Streamlining Android Development 1: HELU VideoView

How-To Android

Software developers are always on the lookout for ways to streamline their jobs. When we can’t find the tools we need to make the development process run smoother, many of us end up creating them ourselves. I’ve developed a repository of various utility classes that has helped me tackle several projects. This short-and-sweet blog post series will introduce you to the ins and outs of my HELU utilities aimed at making Android development easier.

Today I will show you how to use the HELUVideoView library to easily create and control videos in your app. First of all, I would like to point out that HELUVideoView has only basic control options, like Play/Pause, Mute and SeekBar. It can only display one simple video to the user. It’s not meant to be a complex media player.

If you ask what HELUVideoView can offer to you that VideoView cannot, the answer is simple: HELUVideoView offers more convenient methods that can be used and is simpler to set up and use, without losing direct access to MediaPlayer. Some of those helpful methods are: seekToBeginning(), playFromBeginning(), setOnStateChangeListener(), etc.. You also have better control over video looping, and autoplay/pause when attaching and detaching view. This can be super helpful when your activity/fragment lose focus for some reason. In my opinion, the main advantage of this library is that you have complete control over what the player looks like. You can create your own buttons and place them anywhere you like, inside or outside the player view.

Let’s get down to examples. Start by adding the HELUVideoView library to your Gradle file:

implementation "cz.helu.android:heluvideoview:2.0.0"

Now you have two options. They are pretty similar as they both use the Builder class provided by the HELUVideoView library. The first one is creating the view manually in your java/kotlin source using the Builder class. The second one is creating the view inside you XML layout file and then just initializing it from the Builder class using the initFromBuilder() method.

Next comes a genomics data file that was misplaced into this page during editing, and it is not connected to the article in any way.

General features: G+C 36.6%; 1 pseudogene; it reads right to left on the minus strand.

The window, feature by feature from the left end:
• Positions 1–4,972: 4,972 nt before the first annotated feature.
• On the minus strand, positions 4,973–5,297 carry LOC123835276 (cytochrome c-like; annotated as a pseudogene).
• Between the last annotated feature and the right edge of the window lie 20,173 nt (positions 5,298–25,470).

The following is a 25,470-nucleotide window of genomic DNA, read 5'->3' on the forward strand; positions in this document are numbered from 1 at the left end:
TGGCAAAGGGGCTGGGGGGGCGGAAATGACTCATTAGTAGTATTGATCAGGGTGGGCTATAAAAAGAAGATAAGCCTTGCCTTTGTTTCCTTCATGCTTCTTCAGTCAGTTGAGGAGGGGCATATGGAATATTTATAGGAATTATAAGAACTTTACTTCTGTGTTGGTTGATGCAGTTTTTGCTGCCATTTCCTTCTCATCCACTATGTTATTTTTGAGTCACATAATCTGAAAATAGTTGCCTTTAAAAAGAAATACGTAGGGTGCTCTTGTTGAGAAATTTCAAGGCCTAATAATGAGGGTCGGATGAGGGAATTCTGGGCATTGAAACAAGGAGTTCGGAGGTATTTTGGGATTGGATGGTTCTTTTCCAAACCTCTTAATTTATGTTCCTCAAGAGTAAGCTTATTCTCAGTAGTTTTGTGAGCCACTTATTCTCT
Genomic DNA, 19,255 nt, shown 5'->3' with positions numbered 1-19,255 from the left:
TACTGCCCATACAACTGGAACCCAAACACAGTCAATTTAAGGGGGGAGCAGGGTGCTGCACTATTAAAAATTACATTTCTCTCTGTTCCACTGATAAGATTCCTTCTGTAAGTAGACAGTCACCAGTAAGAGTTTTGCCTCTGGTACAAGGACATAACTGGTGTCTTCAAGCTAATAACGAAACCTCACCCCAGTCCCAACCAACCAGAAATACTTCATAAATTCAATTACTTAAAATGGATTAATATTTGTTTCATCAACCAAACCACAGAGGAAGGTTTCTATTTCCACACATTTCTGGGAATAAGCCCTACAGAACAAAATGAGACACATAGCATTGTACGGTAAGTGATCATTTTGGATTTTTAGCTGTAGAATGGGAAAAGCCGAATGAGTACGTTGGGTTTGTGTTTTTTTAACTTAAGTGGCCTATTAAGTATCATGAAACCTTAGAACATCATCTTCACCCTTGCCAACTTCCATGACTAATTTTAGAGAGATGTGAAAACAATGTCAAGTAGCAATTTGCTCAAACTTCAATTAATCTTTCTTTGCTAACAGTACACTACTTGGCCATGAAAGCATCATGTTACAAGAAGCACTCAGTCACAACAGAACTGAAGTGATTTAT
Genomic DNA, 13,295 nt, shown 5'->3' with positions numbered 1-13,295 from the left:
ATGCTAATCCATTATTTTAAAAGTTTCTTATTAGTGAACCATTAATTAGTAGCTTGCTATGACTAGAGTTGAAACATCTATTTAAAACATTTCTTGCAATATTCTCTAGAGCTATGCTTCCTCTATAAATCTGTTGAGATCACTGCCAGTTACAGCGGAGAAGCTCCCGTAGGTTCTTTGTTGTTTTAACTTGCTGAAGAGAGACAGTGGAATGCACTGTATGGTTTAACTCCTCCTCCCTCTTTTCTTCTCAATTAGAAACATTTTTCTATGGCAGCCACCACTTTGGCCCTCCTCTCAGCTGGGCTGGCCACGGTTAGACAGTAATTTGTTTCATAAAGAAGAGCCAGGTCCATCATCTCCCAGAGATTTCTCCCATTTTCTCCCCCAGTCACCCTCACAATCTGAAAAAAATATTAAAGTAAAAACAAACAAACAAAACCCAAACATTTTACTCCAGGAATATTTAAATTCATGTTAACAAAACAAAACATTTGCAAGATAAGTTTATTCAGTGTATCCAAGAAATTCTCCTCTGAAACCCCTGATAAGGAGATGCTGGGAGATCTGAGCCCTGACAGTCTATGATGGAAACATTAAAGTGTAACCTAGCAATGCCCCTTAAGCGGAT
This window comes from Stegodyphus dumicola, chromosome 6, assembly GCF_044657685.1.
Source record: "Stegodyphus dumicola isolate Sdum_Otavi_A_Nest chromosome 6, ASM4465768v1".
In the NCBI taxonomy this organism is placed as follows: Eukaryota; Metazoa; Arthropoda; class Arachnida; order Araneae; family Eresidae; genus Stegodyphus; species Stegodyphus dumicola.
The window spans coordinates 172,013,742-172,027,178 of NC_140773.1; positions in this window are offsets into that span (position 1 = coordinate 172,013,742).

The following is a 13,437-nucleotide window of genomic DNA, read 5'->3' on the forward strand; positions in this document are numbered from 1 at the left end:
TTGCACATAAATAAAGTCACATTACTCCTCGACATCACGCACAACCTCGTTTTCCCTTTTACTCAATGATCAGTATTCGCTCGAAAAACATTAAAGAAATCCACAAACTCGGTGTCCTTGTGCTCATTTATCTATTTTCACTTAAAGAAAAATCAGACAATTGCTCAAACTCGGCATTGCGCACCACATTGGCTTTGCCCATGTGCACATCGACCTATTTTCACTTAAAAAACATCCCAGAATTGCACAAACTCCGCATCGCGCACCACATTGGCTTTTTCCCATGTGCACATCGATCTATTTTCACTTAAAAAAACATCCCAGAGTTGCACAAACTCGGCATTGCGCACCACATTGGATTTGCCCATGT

Here’s an example of what it could look like in both cases:

var builder = HeluVideoView.Builder(context)
    .withScalingMode(HeluVideoView.ScaleType.SCALE_TO_FIT_VIDEO)
    .withVideoUrl("Some Video URL")
    .withPlayView(playButtonView)
    .withPauseView(pauseButtonView)

// In first case we would just build the view
var videoView = builder.build()

// In second case we would init already existing view from builder
findViewById<HeluVideoView>(R.id.video_view).initFromBuilder(builder)

As you can see, we set ScaleType.SCALE_TO_FIT_VIDEO, which will resize the HELUVideoView Height to fit the video size. We also set play and pause buttons views. HELUVideoView will now use them and automatically set their visibility and OnClickListeners based on the MediaPlayer state.

The next cool thing is that we can simply set any SeekBar view to HELUVideoView, and it will automatically update its progress and also set all necessary listeners, so the video view can be controlled by it.

Another interesting part is the withPauseOnVisibilityChange() builder method, which will make sure the video is automatically paused when the view visibility changes. This is set to true by default. You can see how this works in the video below:

Setting withAttachViewPolicy() can also come in handy. We have three options here: continue, pause and start over. They will tell HELUVideoView what should happen when the player view is attached to any Layout. This can happen for example in RecyclerView.

I hope you like my HELUVideoView library. You can see all methods and examples here. If you have any feature requests or issues do not hesitate to contact me.

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